The City of Baldwin has appealed to the Georgia Supreme Court a ruling by the Court of Appeals that it must pay $203,000 to an engineering firm for work it did on the city’s wastewater treatment plant. The city argues there was never a valid contract for the work.
In 2008, federal stimulus funds became available for construction projects through the Georgia Environmental Financing Authority. The city of Baldwin had an old wastewater treatment plant in need of repairs, so it approached Woodard & Curran, Inc., an engineering and design firm, to help it apply for the funds. In May 2009, the city and firm entered into a contract stating that for $5,000, Woodard and Curran would provide supporting engineering documents for the city’s funding application for the stimulus funds.
The May agreement also stated that “under separate covers we will be preparing a scope, budget and schedule for the actual design work” and a grant application to fund the development of a master plan for the wastewater system. In June 2009, the firm submitted a proposal which contained a schedule of the work and a scope of services for a total fee not to exceed $210,000. Then-Mayor Michael Kelley signed the June proposal, authorizing the firm to proceed with the work necessary to continue the application process, which included hiring surveyors, hiring geo-technical core drillers, getting bids for the work, and completing the design plans. The city paid Woodard & Curran the $5,000 as it had contracted to do. But when the engineering firm submitted an invoice to the city for $203,870.44, after completing a substantial amount of the work, the city denied payment, claiming the June proposal was “ultra vires” – or unauthorized – and therefore not binding because it had not been approved by a quorum of the city council, as the city charter required. The city also claimed that the June 2009 proposal was to secure the stimulus funds and the firm failed to get them.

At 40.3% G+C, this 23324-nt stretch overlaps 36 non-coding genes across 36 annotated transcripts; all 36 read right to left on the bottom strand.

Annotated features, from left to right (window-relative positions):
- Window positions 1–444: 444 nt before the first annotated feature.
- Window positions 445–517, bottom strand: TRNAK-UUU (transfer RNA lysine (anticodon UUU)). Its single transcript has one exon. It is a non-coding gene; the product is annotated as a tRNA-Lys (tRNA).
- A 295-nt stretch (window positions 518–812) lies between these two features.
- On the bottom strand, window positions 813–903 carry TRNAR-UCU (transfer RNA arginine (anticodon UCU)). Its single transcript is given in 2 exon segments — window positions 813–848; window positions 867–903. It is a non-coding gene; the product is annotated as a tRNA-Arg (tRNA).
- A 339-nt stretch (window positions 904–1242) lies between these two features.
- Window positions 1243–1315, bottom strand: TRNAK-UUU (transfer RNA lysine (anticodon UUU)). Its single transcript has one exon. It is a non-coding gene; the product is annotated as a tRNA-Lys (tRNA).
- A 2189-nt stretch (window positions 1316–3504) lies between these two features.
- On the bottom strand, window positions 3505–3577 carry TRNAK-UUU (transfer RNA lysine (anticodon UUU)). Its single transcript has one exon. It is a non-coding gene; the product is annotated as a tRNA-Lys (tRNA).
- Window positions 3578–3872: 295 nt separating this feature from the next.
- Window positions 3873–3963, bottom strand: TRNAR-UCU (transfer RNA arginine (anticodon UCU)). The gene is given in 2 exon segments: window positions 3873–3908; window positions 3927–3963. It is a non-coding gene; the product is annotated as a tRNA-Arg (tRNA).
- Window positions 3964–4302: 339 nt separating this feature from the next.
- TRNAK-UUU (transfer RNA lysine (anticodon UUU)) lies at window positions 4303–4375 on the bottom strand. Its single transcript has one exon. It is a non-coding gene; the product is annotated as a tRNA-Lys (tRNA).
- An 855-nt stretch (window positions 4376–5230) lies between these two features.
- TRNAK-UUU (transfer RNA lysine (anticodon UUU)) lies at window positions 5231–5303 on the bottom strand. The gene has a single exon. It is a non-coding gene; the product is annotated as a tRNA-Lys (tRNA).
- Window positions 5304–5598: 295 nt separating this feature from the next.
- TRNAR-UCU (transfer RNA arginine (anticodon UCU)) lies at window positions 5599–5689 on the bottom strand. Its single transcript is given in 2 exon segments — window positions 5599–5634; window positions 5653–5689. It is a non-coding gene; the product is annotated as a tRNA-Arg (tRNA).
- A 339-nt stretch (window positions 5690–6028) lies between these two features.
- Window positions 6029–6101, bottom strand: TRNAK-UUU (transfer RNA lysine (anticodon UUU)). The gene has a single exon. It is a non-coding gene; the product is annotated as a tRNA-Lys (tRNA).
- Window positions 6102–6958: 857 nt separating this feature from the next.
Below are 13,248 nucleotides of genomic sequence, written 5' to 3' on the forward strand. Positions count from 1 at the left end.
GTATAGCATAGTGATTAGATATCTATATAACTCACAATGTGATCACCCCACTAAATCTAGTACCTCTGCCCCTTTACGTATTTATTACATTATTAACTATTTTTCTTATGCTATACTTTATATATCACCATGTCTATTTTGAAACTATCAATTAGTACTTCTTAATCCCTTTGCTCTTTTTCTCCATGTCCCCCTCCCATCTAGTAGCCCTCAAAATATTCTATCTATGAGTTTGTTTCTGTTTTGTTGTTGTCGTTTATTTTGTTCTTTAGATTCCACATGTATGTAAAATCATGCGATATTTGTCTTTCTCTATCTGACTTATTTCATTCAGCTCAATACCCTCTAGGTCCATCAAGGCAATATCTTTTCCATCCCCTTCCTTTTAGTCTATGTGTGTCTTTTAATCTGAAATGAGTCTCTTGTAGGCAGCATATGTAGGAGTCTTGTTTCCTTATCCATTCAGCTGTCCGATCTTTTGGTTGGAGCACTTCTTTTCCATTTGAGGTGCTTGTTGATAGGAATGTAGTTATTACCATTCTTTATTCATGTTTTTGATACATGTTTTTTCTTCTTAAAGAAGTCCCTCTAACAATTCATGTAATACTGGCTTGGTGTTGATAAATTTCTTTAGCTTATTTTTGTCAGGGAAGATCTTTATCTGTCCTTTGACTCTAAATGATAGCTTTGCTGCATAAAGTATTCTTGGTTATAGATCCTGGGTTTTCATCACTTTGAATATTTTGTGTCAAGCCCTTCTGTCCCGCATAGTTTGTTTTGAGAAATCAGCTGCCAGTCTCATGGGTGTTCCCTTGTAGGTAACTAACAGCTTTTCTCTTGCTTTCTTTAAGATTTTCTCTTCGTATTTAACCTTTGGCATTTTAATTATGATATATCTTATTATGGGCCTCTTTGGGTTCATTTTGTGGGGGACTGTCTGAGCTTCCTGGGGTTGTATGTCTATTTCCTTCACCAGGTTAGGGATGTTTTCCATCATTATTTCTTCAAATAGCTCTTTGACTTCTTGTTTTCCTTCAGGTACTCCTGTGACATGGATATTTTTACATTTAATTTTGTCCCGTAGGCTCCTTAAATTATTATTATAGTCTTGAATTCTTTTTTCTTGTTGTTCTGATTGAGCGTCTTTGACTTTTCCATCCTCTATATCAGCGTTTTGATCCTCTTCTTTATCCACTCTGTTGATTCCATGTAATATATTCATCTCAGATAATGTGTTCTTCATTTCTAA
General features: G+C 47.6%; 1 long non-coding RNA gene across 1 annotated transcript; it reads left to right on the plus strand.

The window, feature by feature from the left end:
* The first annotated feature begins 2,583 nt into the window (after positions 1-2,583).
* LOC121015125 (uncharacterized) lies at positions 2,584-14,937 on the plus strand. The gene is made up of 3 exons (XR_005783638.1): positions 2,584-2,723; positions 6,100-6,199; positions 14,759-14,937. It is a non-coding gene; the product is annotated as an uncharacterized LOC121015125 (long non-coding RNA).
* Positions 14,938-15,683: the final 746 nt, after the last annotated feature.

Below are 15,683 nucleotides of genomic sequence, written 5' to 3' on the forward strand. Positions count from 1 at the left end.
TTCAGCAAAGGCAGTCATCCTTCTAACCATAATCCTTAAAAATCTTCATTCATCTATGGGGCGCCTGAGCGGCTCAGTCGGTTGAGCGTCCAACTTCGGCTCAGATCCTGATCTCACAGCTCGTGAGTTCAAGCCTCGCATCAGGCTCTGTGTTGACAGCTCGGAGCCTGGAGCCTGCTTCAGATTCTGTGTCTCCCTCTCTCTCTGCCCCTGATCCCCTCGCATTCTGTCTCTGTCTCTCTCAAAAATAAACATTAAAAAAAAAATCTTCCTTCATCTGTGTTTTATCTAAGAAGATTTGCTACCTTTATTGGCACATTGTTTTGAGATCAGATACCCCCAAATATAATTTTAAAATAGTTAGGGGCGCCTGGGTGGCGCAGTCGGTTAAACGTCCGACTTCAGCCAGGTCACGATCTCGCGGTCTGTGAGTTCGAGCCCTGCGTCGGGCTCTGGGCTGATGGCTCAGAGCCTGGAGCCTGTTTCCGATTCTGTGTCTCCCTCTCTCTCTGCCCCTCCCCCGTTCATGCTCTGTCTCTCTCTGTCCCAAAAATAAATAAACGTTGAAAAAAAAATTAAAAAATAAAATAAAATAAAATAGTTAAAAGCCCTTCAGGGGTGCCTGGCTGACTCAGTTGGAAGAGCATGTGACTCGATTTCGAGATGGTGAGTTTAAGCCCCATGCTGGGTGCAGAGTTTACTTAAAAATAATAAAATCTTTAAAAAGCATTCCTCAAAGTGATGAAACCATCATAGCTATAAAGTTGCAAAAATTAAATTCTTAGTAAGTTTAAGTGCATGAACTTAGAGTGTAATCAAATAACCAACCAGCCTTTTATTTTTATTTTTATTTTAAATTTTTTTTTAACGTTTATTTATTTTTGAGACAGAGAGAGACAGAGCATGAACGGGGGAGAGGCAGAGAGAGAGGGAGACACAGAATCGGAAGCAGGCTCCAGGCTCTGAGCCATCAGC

Woodard & Curran then sued the city in Habersham County Superior Court, seeking $210,000 for breach of contract or, in the alternative, $203,870.44 as the value of the services it had already provided. At trial, a tape was played for the jury of a city council meeting in September 2009 where representatives of Woodard & Curran told the city officials about the work they had completed and the work that still needed to be done before filing the application for funds. The jury returned a verdict in favor of Woodard & Curran for $203,000. On appeal, the Court of Appeals upheld the verdict.